Re: Squid & fork

From: Michael Pelletier <>
Date: Tue, 17 Feb 1998 11:37:09 -0500 (EST)

On Tue, 17 Feb 1998, Pavel P. Zabortsev wrote:

> Is it the truth that squid do NOT fork itself when an request have
> arrived? That is in each moment only one copy (!) of squid works. I
> think that it results in decline of productivity! But maybe I did not
> found how to force squid to start some copies itself? How I can do
> that?

Yes, it's true, and that's one of the advantages of Squid. Forking a copy
means copying the entire process and data space of the process, which
takes a non-insignificant amount of time and memory. Each fork() has this
kind of overhead, and saps the performance of the process.

Instead, Squid has a kind of pseudo-multi-threaded architecture, where
each request is assigned a filedescriptor and series of "handlers," which
are pointers to subroutines.

The "select()" loop polls each of the descriptors to see if they're ready
to run one of the handlers, such as the "read" handler, the "write"
handler, the "close" handler, and so on, and each descriptor that's ready
for it has its handler subroutine called. Descriptors that aren't ready,
such as those that are waiting on a slow server to respond, or doing DNS
lookups, etc, are skipped until they're ready to go.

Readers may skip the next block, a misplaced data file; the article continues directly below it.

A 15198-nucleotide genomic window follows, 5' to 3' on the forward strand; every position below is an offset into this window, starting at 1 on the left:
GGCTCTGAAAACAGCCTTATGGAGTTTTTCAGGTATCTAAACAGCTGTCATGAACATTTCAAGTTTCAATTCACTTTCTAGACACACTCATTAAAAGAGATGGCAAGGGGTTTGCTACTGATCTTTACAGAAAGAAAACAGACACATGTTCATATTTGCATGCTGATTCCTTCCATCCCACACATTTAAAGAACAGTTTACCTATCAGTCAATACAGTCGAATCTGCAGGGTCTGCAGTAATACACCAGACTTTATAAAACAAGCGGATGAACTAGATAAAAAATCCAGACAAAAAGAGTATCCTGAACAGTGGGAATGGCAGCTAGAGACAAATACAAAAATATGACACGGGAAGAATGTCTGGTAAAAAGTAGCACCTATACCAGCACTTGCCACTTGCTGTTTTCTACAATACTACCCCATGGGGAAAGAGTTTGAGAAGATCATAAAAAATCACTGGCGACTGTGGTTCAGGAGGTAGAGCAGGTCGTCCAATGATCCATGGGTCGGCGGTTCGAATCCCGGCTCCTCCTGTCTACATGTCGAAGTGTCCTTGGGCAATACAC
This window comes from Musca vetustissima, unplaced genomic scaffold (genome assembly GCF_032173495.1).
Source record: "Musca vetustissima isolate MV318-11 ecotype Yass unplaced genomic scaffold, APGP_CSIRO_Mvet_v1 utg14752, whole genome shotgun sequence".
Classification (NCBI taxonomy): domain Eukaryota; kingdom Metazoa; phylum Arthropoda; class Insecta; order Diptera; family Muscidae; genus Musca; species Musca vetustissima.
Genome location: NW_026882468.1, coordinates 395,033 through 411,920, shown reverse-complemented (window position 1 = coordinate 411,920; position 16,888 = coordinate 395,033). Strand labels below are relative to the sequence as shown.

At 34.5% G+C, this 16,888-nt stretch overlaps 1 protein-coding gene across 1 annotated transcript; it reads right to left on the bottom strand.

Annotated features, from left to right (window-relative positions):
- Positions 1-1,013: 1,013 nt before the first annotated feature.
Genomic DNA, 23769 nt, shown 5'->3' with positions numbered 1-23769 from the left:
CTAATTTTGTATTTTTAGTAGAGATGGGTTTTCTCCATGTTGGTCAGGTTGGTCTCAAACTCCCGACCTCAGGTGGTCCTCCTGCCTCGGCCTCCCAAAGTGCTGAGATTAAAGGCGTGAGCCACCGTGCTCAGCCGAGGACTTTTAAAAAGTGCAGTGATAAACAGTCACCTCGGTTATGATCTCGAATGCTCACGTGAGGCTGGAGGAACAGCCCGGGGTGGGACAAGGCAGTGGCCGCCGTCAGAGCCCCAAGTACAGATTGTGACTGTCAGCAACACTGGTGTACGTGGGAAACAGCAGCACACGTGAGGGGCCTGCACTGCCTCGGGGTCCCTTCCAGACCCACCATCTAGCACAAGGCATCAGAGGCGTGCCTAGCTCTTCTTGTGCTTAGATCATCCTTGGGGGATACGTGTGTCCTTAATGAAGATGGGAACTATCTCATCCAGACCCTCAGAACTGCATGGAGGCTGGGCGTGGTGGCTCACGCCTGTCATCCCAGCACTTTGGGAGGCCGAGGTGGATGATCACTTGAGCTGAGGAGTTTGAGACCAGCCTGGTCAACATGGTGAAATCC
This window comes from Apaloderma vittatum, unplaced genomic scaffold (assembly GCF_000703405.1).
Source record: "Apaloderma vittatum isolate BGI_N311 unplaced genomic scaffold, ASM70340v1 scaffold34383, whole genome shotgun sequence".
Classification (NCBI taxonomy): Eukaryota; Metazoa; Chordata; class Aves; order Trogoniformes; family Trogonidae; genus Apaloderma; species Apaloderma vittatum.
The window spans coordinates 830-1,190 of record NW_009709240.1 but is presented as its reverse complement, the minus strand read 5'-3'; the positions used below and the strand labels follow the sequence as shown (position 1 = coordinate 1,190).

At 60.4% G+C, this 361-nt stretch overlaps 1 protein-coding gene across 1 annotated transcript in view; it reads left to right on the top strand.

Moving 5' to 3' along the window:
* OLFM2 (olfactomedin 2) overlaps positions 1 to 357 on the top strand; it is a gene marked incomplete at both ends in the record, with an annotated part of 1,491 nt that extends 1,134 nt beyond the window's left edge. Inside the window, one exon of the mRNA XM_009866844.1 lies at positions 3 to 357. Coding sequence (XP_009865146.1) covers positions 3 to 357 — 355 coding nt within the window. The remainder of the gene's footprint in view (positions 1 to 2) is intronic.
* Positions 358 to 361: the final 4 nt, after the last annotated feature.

A computer can think a lot faster than I/O can take place, and Squid takes
advantage of this fact, by not twiddling its thumbs while waiting on I/O
-- it goes out and takes care of something else that's ready.

In the "cache information" screen of your cache manager, you can see an
item called "Select loop called" which indicates the number of times that
the select loop has been called and the average amount of time each loop
took to handle all the descriptors that were ready for action. Mine
currently shows 5,460,705 times, and 66.606 milliseconds average time, and
my server has been up for four days.

Squid's single process is designed in such a way that it can easily handle
hundreds and hundreds of simultaneous requests, because most of those
requests won't need to be acted on at precisely the same time. Why fork()
another process with all the memory and overhead it needs just to sit
around and wait on slow I/O?

        -Mike Pelletier.
Received on Tue Feb 17 1998 - 08:44:03 MST

This archive was generated by hypermail pre-2.1.9 : Tue Dec 09 2003 - 16:38:54 MST